Some courts have ruled that allegedly biased performance evaluations, excessively scrutinizing job performance, threatening discipline or termination, and assigning additional or more difficult work don’t meet the adverse employment action threshold, according to Sperino’s research.

But the body of law that’s developed is confusing and inconsistent, she said, as other courts have held that the same or similar conduct does qualify as unlawful bias.

“It’s quite surprising that, at this point, what constitutes discrimination is still so up in the air and varies by circuit and context,” said Michael Selmi, a law professor at Arizona State University who’s written on employment discrimination. “It’s certainly ripe for the Supreme Court to tackle one of these cases, or maybe more.”

Ultimate Decisions

The Fifth Circuit uses the most restrictive version of the adverse employment doctrine, requiring that a worker must be fired, not hired, or experience a similar “ultimate” employment decision to support a job discrimination claim.

That threshold is out of step with Supreme Court opinions on the scope of Title VII, such as the declaration in Harris v. Forklift Systems that the law goes beyond economic or tangible discrimination to bar a broad spectrum of disparate treatment, said Sachin Pandya, a discrimination law professor at the University of Connecticut.

The US Justice Department in 2020 urged the high court to strike down the Fifth Circuit’s standard. The justices were considering whether to review a decision that threw out a lawsuit alleging that a company gave Black offshore oil workers outdoor assignments without water breaks, while their White counterparts worked inside with air conditioning.

The Supreme Court never weighed in because the parties settled.

‘Movement to Change’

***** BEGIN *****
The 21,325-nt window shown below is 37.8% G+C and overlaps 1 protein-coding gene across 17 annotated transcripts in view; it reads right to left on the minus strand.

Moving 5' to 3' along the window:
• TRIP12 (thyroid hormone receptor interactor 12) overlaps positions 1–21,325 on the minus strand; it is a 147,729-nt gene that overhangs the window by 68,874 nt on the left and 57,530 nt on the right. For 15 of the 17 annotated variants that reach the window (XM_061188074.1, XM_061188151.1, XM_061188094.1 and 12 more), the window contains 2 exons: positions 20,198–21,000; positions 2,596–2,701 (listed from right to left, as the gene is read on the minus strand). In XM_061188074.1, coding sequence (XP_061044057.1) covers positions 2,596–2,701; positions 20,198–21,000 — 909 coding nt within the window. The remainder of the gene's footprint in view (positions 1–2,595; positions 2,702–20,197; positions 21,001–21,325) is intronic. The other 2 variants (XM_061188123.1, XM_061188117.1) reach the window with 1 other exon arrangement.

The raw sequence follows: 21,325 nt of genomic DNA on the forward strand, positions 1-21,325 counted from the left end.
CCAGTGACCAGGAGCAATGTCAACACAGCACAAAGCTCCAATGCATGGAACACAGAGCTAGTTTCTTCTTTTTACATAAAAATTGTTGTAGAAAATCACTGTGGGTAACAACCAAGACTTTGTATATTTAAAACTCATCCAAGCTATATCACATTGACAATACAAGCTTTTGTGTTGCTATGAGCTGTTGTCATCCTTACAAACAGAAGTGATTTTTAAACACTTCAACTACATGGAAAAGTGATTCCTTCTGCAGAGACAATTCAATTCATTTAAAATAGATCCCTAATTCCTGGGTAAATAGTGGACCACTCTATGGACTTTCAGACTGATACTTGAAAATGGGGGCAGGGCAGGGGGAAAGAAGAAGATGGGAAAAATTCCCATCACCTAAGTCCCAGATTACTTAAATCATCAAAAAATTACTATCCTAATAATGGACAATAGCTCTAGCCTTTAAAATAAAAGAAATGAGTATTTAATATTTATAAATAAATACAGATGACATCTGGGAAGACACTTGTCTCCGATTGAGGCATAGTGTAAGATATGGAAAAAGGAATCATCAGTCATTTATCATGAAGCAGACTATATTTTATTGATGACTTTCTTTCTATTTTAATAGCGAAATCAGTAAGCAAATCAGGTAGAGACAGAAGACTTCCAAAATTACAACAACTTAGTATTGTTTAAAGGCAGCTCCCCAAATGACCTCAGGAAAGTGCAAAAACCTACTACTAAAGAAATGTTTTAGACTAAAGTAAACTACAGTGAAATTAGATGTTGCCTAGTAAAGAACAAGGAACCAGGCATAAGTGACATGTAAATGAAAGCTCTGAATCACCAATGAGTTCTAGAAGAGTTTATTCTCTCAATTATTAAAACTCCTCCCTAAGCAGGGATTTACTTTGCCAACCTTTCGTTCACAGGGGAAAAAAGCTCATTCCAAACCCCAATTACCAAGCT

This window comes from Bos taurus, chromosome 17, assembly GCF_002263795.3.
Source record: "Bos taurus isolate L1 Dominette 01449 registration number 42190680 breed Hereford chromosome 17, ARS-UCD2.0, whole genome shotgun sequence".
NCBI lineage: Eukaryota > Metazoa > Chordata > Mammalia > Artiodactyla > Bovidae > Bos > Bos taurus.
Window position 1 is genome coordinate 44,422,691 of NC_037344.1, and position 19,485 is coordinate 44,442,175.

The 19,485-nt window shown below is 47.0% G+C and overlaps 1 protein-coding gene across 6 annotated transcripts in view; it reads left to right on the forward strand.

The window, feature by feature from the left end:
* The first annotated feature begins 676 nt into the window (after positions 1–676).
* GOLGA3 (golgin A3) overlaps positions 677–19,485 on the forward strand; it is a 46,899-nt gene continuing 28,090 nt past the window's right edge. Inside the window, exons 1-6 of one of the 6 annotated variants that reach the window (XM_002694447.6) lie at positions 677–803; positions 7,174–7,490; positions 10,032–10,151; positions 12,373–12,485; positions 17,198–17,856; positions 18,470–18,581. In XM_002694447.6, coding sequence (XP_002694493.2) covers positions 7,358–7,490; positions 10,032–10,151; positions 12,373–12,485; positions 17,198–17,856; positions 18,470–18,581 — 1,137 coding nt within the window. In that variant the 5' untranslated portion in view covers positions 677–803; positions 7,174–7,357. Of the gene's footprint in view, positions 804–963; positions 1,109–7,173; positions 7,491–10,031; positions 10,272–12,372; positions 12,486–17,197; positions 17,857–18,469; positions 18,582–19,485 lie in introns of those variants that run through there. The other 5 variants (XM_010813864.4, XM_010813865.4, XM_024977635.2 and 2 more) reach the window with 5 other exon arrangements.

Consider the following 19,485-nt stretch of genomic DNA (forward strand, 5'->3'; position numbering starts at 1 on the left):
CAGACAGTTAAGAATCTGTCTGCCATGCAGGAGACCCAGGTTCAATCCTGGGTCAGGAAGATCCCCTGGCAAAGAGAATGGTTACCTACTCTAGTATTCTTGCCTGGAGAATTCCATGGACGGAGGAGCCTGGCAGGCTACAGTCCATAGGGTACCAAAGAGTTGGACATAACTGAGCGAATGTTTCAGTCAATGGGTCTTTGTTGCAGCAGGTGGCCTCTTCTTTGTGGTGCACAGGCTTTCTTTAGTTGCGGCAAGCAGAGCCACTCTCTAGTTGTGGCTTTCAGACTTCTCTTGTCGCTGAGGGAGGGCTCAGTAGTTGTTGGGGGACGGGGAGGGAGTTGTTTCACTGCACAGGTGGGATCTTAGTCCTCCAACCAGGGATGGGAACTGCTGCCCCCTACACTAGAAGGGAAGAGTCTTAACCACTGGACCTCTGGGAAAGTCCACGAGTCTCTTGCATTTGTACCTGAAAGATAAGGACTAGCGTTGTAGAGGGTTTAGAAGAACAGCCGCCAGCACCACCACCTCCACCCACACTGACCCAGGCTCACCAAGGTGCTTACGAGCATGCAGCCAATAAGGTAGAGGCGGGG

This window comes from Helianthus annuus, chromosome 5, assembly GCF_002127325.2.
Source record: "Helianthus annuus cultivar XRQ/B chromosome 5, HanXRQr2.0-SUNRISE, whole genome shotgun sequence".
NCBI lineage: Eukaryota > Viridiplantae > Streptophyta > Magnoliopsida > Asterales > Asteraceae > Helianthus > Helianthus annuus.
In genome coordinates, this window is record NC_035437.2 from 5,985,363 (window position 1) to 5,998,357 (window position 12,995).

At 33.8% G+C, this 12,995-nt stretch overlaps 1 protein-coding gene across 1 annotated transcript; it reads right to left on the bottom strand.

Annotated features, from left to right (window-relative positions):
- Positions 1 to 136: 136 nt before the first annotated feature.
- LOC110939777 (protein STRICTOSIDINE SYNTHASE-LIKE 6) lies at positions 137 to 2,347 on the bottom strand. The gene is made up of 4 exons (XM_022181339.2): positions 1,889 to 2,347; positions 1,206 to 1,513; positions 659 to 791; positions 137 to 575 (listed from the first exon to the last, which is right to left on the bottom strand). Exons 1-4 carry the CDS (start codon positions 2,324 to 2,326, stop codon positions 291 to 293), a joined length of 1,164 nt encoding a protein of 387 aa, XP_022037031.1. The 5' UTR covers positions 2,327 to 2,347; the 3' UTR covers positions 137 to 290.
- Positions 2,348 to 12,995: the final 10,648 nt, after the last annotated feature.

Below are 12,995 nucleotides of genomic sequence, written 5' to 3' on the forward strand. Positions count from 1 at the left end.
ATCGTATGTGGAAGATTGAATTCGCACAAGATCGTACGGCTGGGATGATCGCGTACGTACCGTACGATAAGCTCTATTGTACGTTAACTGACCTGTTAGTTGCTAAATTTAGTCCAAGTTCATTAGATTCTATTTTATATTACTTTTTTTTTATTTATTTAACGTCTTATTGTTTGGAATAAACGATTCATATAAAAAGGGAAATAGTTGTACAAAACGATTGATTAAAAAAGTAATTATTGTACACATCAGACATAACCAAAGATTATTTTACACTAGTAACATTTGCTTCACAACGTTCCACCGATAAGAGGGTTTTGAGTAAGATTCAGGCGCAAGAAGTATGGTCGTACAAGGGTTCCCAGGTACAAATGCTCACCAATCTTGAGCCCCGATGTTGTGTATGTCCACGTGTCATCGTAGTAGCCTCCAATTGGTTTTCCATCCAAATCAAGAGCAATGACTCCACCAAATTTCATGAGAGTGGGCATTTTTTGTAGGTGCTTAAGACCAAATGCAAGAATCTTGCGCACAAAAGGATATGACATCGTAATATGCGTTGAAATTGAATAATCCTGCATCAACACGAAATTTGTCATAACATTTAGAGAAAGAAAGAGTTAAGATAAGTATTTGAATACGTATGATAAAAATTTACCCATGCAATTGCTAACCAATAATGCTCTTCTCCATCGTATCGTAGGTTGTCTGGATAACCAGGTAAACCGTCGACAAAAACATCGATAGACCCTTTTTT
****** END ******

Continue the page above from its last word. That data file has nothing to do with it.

The next shot at modifying the Fifth Circuit’s standard could come as part of a case recently argued before the court.

A Louisiana federal judge invoked the appeals court’s ultimate employment decision standard to toss construction worker Magan Wallace’s gender discrimination claim against Performance Contractors Inc. Wallace alleged that she was told in direct and profane terms that she couldn’t work “at elevation” on a project—on scaffolding and scissor lifts—because she was a woman, but the judge said that wasn’t an ultimate decision giving rise to a discrimination claim.

Performance Contractors’ attorney, Murphy Foster of Breazeale Sachse & Wilson LLP, told a three-judge panel of the Fifth Circuit during oral arguments June 9 that Wallace was barred from working at elevation because of her lack of experience, not her sex.

Judge Jennifer Walker Elrod, a George W. Bush appointee, said there’s a “whole movement to change our precedent” on final employment decisions.

But she then asked Wallace’s attorney, Madeline Meth of the Georgetown Law Appellate Courts Immersion Clinic, if Wallace could win under existing precedent.

The refusal to allow her to work at elevation was tantamount to a demotion, which satisfies the Fifth Circuit’s standard for a discrimination claim, Meth responded. Nevertheless, she preserved her argument against the circuit’s standard for possible review by the full court.

“Any discriminatory prohibition on job duties violates Title VII,” Meth said, “because the tasks an employee is assigned are job requirements an employer may not dole out in a discriminatory fashion.”

To contact the reporter on this story: Robert Iafolla in Washington at riafolla@bloomberglaw.com

To contact the editors responsible for this story: Laura D. Francis at lfrancis@bloomberglaw.com; Genevieve Douglas at gdouglas@bloomberglaw.com